Notes to Nishida Kitarō

1. Michiko Yusa gives us a translation of this address in her biography of Nishida (Yusa 2002, 314–18).

2. Nishida’s original model is twofold: First, Richard Dedekind’s infinite system which is mirrored in any of its “proper parts,” which reflect it in their one-to-one correspondence to it but do not contain all of its elements. The set of positive integers, for example, is mirrored in the equivalent set of even integers but that equivalent set does not contain the odd integers. (See Dedekind’s Was sind und was sollen die Zahlen.) Secondly, Josiah Royce’s adaptation of Dedekind in his “self-representative systems,” exemplified by a perfect map that includes a depiction of itself. (See Royce’s Supplementary Essay in The World and the Individual.)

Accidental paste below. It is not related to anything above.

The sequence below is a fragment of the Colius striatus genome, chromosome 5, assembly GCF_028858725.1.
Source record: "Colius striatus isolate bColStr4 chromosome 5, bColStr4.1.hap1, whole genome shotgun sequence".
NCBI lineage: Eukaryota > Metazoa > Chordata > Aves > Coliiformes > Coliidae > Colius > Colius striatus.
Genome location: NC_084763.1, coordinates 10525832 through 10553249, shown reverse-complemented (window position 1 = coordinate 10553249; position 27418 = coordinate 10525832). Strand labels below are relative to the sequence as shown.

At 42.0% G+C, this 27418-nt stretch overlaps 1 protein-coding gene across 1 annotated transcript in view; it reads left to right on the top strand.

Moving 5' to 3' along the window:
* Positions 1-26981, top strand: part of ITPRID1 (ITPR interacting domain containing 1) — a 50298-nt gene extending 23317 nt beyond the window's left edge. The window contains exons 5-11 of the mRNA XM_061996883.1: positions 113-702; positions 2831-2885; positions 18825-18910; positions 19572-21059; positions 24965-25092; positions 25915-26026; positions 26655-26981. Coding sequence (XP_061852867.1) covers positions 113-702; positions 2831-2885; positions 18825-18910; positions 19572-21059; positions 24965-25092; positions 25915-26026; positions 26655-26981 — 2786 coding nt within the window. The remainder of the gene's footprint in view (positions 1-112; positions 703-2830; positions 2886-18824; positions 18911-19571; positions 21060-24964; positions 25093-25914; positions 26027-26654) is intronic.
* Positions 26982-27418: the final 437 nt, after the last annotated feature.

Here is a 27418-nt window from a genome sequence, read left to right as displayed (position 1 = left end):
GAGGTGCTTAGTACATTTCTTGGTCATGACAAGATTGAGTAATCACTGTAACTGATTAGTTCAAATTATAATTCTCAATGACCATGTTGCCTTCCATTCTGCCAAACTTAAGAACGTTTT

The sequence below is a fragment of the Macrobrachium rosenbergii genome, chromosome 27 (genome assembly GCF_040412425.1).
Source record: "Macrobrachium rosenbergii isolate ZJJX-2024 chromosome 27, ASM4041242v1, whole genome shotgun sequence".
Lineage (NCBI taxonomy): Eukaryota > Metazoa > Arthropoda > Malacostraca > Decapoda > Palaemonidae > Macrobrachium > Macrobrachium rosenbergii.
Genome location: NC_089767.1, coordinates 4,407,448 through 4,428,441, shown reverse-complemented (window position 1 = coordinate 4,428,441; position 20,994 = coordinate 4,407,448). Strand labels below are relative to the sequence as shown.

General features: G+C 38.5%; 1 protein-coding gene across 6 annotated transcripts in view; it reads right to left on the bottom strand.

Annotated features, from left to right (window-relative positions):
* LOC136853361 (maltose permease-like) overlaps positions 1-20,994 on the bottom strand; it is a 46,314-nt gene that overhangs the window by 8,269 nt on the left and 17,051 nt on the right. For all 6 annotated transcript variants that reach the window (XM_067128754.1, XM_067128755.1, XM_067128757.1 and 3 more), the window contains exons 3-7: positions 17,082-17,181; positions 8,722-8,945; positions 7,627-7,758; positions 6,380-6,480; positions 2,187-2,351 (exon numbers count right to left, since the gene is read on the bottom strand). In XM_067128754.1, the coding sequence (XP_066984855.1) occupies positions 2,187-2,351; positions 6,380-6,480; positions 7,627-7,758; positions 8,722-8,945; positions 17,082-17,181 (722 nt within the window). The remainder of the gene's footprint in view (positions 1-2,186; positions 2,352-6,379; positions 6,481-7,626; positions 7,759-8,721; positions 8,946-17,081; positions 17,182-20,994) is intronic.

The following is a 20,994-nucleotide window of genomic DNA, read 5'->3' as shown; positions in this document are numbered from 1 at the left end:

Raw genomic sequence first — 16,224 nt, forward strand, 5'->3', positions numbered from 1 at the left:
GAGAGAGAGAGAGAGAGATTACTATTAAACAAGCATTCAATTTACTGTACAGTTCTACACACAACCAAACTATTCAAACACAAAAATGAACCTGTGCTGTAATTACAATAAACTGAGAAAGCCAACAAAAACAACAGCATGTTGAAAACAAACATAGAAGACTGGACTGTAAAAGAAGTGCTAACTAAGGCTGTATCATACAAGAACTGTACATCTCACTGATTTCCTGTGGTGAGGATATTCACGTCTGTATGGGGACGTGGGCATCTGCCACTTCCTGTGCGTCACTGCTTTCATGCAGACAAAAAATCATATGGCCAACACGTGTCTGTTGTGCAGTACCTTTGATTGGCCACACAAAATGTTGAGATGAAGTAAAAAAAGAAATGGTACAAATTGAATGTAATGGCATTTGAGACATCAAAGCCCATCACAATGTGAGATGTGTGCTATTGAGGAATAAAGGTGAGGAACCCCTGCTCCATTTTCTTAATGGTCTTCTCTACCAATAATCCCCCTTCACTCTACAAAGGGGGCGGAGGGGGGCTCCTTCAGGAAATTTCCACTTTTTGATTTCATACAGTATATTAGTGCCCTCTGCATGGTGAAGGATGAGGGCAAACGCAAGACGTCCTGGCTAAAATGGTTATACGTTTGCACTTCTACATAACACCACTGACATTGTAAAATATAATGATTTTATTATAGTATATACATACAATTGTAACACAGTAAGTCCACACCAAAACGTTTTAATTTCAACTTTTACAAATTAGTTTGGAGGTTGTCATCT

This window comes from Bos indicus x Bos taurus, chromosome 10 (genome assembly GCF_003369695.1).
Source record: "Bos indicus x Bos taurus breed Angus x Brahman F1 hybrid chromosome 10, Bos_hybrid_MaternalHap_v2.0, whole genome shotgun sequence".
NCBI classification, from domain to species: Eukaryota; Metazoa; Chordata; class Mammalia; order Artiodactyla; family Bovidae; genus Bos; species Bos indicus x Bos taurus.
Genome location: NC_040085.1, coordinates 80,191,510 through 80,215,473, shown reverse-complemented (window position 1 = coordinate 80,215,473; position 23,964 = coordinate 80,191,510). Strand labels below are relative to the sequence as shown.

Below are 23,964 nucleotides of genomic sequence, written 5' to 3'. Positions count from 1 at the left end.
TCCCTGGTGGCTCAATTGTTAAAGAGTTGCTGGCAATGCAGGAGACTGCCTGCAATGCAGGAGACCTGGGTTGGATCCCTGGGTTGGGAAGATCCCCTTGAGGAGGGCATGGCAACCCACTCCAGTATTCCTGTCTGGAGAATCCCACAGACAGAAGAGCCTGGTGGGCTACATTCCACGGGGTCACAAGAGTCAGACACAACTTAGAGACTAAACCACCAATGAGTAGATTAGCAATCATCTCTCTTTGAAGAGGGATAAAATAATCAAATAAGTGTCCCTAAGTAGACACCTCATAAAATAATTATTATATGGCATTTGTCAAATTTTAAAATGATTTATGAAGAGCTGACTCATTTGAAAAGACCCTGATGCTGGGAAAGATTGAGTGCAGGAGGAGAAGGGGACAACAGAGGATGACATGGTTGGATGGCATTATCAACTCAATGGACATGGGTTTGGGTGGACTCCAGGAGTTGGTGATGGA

3. Several Japanese interpreters of Nishida relate his predicate logic, if not his entire philosophy, to the nature of the Japanese language, in which “the predicate is predominant and the subject can often be omitted” (Sakabe 2010, 13).

4. Nishida’s views find poignant statement in an address of 1943 called “The Principles for a New World Order,” published in NKZ XII, 426–34. See Arisaka 1996.

5. Trans. (modified) by James W. Heisig. Heisig 2015, 37–38.

Copyright © 2019 by
John C. Maraldo <>

This is a file in the archives of the Stanford Encyclopedia of Philosophy.
Please note that some links may no longer be functional.
[an error occurred while processing this directive]